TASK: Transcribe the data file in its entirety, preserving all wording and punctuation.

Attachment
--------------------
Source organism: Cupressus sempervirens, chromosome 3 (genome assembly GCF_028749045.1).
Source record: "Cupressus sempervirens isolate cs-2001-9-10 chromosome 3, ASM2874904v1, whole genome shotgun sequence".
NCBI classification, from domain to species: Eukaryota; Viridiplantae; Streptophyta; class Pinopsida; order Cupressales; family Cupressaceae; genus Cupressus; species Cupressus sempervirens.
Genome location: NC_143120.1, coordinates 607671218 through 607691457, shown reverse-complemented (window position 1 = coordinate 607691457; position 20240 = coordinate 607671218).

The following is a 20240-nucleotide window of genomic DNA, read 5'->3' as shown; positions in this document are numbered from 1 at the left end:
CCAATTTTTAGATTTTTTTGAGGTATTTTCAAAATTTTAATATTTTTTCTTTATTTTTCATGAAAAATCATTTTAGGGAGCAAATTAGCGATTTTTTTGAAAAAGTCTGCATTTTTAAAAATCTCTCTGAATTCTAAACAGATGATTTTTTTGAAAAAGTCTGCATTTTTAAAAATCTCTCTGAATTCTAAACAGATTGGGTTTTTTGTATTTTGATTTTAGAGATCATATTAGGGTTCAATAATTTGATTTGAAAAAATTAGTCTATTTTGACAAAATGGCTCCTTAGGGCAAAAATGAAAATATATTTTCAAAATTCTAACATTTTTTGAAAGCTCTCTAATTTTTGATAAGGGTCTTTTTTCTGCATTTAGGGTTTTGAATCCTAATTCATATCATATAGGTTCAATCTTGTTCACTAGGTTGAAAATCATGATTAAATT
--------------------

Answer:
Source organism: Cupressus sempervirens, chromosome 3 (genome assembly GCF_028749045.1).
Source record: "Cupressus sempervirens isolate cs-2001-9-10 chromosome 3, ASM2874904v1, whole genome shotgun sequence".
NCBI classification, from domain to species: Eukaryota; Viridiplantae; Streptophyta; class Pinopsida; order Cupressales; family Cupressaceae; genus Cupressus; species Cupressus sempervirens.
Genome location: NC_143120.1, coordinates 607671218 through 607691457, shown reverse-complemented (window position 1 = coordinate 607691457; position 20240 = coordinate 607671218).

The following is a 20240-nucleotide window of genomic DNA, read 5'->3' as shown; positions in this document are numbered from 1 at the left end:
CCAATTTTTAGATTTTTTTGAGGTATTTTCAAAATTTTAATATTTTTTCTTTATTTTTCATGAAAAATCATTTTAGGGAGCAAATTAGCGATTTTTTTGAAAAAGTCTGCATTTTTAAAAATCTCTCTGAATTCTAAACAGATGATTTTTTTGAAAAAGTCTGCATTTTTAAAAATCTCTCTGAATTCTAAACAGATTGGGTTTTTTGTATTTTGATTTTAGAGATCATATTAGGGTTCAATAATTTGATTTGAAAAAATTAGTCTATTTTGACAAAATGGCTCCTTAGGGCAAAAATGAAAATATATTTTCAAAATTCTAACATTTTTTGAAAGCTCTCTAATTTTTGATAAGGGTCTTTTTTCTGCATTTAGGGTTTTGAATCCTAATTCATATCATATAGGTTCAATCTTGTTCACTAGGTTGAAAATCATGATTAAATT